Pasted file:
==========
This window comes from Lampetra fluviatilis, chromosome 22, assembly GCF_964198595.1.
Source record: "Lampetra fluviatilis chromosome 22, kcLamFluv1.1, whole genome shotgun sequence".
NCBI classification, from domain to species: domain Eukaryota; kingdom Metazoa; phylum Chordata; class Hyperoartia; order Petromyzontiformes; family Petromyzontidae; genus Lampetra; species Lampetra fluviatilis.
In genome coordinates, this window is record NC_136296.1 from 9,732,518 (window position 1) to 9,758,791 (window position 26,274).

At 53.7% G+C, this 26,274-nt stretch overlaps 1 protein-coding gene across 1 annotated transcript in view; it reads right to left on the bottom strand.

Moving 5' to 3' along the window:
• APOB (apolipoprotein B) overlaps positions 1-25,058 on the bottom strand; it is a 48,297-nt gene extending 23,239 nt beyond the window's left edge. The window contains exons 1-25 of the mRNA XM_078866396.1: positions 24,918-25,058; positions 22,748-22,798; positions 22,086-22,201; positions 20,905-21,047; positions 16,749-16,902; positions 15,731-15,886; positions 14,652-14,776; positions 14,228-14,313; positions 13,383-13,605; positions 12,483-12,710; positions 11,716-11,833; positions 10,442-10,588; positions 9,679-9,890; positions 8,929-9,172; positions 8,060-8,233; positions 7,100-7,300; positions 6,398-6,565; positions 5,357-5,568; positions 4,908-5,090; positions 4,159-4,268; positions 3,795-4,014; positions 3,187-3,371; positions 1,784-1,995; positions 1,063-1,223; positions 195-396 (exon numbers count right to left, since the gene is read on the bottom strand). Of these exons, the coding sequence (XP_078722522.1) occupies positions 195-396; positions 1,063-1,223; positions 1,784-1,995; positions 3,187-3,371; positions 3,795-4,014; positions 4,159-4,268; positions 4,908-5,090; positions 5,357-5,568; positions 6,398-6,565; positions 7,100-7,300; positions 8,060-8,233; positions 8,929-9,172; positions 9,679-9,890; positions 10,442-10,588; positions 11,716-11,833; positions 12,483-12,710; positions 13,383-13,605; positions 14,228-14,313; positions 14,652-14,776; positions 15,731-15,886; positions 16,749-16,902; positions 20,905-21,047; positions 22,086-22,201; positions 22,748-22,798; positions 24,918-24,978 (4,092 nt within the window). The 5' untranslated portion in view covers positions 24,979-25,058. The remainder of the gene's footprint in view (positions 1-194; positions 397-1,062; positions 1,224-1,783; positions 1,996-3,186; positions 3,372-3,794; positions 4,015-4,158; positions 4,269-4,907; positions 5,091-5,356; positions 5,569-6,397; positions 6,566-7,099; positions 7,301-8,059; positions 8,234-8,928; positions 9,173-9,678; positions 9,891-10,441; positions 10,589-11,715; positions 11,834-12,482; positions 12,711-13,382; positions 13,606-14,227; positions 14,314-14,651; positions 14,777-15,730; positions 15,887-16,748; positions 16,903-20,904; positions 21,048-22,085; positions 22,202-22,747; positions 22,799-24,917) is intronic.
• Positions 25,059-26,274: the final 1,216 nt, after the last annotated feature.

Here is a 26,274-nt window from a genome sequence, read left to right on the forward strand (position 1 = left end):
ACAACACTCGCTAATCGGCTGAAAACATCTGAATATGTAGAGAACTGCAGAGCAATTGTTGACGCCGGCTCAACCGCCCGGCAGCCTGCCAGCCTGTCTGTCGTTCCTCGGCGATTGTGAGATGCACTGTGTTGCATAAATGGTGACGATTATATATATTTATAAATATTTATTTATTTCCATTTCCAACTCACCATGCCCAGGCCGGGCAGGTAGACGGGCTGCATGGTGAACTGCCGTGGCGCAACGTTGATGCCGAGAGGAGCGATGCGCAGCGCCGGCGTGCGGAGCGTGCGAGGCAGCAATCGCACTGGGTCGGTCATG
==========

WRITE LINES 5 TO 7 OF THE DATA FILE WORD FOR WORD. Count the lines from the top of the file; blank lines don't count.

At 53.7% G+C, this 26,274-nt stretch overlaps 1 protein-coding gene across 1 annotated transcript in view; it reads right to left on the bottom strand.

Moving 5' to 3' along the window:
• APOB (apolipoprotein B) overlaps positions 1-25,058 on the bottom strand; it is a 48,297-nt gene extending 23,239 nt beyond the window's left edge. The window contains exons 1-25 of the mRNA XM_078866396.1: positions 24,918-25,058; positions 22,748-22,798; positions 22,086-22,201; positions 20,905-21,047; positions 16,749-16,902; positions 15,731-15,886; positions 14,652-14,776; positions 14,228-14,313; positions 13,383-13,605; positions 12,483-12,710; positions 11,716-11,833; positions 10,442-10,588; positions 9,679-9,890; positions 8,929-9,172; positions 8,060-8,233; positions 7,100-7,300; positions 6,398-6,565; positions 5,357-5,568; positions 4,908-5,090; positions 4,159-4,268; positions 3,795-4,014; positions 3,187-3,371; positions 1,784-1,995; positions 1,063-1,223; positions 195-396 (exon numbers count right to left, since the gene is read on the bottom strand). Of these exons, the coding sequence (XP_078722522.1) occupies positions 195-396; positions 1,063-1,223; positions 1,784-1,995; positions 3,187-3,371; positions 3,795-4,014; positions 4,159-4,268; positions 4,908-5,090; positions 5,357-5,568; positions 6,398-6,565; positions 7,100-7,300; positions 8,060-8,233; positions 8,929-9,172; positions 9,679-9,890; positions 10,442-10,588; positions 11,716-11,833; positions 12,483-12,710; positions 13,383-13,605; positions 14,228-14,313; positions 14,652-14,776; positions 15,731-15,886; positions 16,749-16,902; positions 20,905-21,047; positions 22,086-22,201; positions 22,748-22,798; positions 24,918-24,978 (4,092 nt within the window). The 5' untranslated portion in view covers positions 24,979-25,058. The remainder of the gene's footprint in view (positions 1-194; positions 397-1,062; positions 1,224-1,783; positions 1,996-3,186; positions 3,372-3,794; positions 4,015-4,158; positions 4,269-4,907; positions 5,091-5,356; positions 5,569-6,397; positions 6,566-7,099; positions 7,301-8,059; positions 8,234-8,928; positions 9,173-9,678; positions 9,891-10,441; positions 10,589-11,715; positions 11,834-12,482; positions 12,711-13,382; positions 13,606-14,227; positions 14,314-14,651; positions 14,777-15,730; positions 15,887-16,748; positions 16,903-20,904; positions 21,048-22,085; positions 22,202-22,747; positions 22,799-24,917) is intronic.